What am I? Mystery animal series #4  LbNA # 21617 (ARCHIVED)

Placed DateApr 22 2006
LocationPittsburgh/Imperial, PA
Planted ByGenetic Blend    
Found By Genetic Blend
Last Found May 13 2007
Hike Distance?

Can you guess what animal I am?

Here are some clues:

My scientific name is odocoileus virginianus. If I am a male, I can weigh between 150-350 pounds. If I am a female, I can weigh between 90-200 pounds. I can run 40 miles per hour, and I can swim 13 miles per hour. I am a herbivore. I eat grasses, acorns, twigs, leaves, nuts and fruits. I have oversized ears that can rotate like radar to pick up sounds. I have glands on my legs and feet that leave a scent to communicate to others. I have a large tail that is also used to communicate. When my tail is raised high, it reveals white. This signals that I am alarmed. Sometimes when I am alarmed, I stomp my feet and snort. I live in wooded areas. I live to be about ten years old. You can tell my age by my teeth.

Now can you find me?

I am just off of The Montour Trail, between the 6.5 mile marker and the 7 mile marker in Findlay Township. The closest large city is Pittsburgh, but I am near Imperial too. The closest parking area would be at Cliff Mine Road. This parking area is near the 6 mile marker on the Montour Trail. If you park in the Cliff Mine Road Parking Lot, stand facing Cliff Mine Road. You will be travelling in the direction to your left. You will have to cross over Cliff Mine Road once you are walking along the trail. (So if you have children with you, don't let them get too far ahead because it could be dangerous crossing the street.) Once you cross the street, here are some things to look for:
On the left is an industrial building. Further down on the left is a sign that reads, "Montour Run Watershed Association". The creek will make a sharp left turn here. Continue on the trail. Soon you will come to a half mile marker on the left. Start counting paces here. At about 60 paces, if you look to the right, up the hill you will see some evergreen trees. This is the wooded area where this animal lives. This is where you need to go, but if you continue on, there is an easier way to get there. Continue counting paces. At about 125 paces, look on your right for a trail that goes uphill. (Actually, it is easier to see if you are walking in the other direction, so you might want to look back over your shoulder when you approach 125 paces.) If you reach a telephone pole on your right with yellow on its guide wires, then you went too far. And if you get to a black metal bridge, you went even further! Once you find the right place, go up the trail. At about 40 paces from where you left the Montour Trail, there is a log that spans the path. You need to step over the log. Then at about 70 paces from the Montour Trail, you will see lots of logs to your right. Go toward these logs. There is a very small trail, used by this mystery animal, past those logs. You will have to step over some cut logs to get to that single-file trail. You will no longer be on the main trail that continues on up the hill. From those cut logs, at about 7 paces, you will be next to a very tall evergreen tree. The tree will be on your right. Go 4 more paces, and below you on your right, is another evergreen tree. You will notice a rather large hole in the tree roots. The mystery animal walks past this tree often. You can find what you are looking for at the bottom of that tree.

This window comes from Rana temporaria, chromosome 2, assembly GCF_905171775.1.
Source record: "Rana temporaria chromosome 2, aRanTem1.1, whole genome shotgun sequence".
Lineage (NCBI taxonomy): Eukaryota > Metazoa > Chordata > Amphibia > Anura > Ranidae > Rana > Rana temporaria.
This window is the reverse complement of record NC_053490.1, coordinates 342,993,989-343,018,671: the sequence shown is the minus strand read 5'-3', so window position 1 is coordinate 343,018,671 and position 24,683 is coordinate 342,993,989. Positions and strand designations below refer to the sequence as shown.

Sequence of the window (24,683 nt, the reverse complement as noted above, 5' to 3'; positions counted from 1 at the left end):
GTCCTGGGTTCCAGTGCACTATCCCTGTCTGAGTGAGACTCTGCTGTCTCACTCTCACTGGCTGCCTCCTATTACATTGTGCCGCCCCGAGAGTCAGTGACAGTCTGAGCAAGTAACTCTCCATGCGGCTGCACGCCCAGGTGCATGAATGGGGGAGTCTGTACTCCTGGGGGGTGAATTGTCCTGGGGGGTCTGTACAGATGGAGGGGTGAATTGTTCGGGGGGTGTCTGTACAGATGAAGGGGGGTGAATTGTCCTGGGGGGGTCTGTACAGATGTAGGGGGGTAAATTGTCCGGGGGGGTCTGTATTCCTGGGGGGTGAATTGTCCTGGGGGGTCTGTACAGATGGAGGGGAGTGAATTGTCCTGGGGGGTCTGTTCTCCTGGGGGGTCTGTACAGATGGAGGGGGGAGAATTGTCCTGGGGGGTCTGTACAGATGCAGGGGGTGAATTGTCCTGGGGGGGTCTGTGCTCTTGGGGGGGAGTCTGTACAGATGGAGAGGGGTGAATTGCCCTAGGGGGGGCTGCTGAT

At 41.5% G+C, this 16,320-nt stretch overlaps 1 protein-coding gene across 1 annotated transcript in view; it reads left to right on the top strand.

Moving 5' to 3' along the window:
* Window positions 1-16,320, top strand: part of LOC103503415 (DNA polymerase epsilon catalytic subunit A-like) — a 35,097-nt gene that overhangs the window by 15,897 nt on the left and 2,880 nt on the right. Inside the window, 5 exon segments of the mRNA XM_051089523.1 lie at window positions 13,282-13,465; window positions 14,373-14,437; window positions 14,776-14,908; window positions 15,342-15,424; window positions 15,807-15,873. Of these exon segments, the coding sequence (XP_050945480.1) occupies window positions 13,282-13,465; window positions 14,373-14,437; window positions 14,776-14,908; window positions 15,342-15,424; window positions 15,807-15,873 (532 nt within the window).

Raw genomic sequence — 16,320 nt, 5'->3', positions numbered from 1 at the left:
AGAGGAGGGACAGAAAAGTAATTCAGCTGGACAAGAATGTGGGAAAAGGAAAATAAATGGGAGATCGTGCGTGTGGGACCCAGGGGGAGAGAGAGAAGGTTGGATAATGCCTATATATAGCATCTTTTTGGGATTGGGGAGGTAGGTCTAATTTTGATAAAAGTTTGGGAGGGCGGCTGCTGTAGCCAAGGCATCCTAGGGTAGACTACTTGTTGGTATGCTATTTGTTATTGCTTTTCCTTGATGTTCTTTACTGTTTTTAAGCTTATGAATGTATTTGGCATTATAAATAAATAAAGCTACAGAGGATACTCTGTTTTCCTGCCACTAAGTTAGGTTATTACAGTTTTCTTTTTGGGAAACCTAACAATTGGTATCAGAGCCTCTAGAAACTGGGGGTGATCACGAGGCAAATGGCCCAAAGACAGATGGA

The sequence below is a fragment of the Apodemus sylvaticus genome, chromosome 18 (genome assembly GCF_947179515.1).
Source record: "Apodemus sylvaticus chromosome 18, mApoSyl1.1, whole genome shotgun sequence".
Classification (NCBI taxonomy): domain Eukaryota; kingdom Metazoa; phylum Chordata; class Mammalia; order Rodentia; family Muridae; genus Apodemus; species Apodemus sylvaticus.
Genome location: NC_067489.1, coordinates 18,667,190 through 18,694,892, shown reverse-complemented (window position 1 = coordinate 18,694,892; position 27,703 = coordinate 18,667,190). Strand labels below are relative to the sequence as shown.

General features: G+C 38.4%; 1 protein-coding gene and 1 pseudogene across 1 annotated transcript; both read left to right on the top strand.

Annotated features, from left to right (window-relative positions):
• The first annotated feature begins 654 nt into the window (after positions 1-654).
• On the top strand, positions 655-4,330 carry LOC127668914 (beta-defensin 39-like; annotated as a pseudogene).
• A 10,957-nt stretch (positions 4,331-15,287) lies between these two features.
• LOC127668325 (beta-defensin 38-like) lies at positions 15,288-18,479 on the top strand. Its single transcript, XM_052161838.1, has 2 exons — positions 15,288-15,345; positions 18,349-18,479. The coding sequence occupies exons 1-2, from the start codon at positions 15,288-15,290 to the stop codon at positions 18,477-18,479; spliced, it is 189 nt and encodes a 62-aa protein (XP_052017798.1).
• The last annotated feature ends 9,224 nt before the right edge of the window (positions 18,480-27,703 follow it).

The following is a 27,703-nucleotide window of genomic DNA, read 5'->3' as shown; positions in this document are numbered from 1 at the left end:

There was a lot of loose dirt inside the tree, so you may have to brush some away. The box is not buried, but pushed back to the right. I placed some rocks under the box, and around the box. I also tried to conceal the hole with some branches and bark. But it is very obvious if you are looking in the right place. After signing the book, please replace things as you found them. Conceal the box so that it can't be seen from the trail.

If you do geocaching, there are two caches located off the trail near that black metal bridge.

On the day I placed this box, I originally wanted to hide it further up that trail, but there was a lot of bushwacking, even for spring time. But while I was further up that trail, I heard some hawks screeching at me, and I looked up to see two hawks circling around, and a nest in one of the trees. Maybe you will see them too!

Happy hunting!

I checked on this box on May 13,2007 and it was in great condition.